Pension provision is changing globally, with a move from defined benefit (“DB”, where the sponsoring company or public body takes the risk) to defined contribution (“DC”, where the saver takes the risk).
But while DB schemes are gradually being phased out, they still represent trillions of dollars spread across bonds, equities, real estate and various specialised assets. In some cases, they are fully funded, closed to new business, and “de-risked”. Others are running significant risks in the hope that they can eliminate their deficits; shortfalls have grown in recent years as low interest rates boost the value of liabilities.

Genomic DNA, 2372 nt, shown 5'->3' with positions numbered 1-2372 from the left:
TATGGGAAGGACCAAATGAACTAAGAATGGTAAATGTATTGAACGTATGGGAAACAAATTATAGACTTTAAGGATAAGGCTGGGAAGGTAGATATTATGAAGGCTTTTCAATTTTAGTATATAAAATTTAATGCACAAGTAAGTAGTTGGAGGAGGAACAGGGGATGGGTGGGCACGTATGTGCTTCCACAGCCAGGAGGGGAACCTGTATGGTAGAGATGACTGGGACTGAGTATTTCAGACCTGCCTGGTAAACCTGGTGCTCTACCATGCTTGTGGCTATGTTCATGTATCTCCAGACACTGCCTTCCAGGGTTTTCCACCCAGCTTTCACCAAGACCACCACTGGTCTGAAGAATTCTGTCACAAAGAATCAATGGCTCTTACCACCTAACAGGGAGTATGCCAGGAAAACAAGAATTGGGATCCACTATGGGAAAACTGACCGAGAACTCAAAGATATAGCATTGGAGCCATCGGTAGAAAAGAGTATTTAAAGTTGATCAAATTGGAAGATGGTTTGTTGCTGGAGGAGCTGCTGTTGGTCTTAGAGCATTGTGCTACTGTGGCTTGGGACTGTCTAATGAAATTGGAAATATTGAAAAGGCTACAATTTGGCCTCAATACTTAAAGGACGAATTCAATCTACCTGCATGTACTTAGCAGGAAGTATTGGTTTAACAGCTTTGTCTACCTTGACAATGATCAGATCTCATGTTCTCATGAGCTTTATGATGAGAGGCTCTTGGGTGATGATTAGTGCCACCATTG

Fully funded schemes are no longer a burden for their sponsor; but public bodies and private firms with significant DB pension deficits are under increasing scrutiny – what happens if the sponsor runs into financial trouble?
Figure 1 shows the relationship between the credit risk of a fund and that of its sponsor, covering 117 funds in UK, Canada, Australia and New Zealand. Figure 2 shows the same plot for 250 funds in the US [please continue below to access full report].
Figure 1: UK, Canada, Australia, New Zealand (117 funds)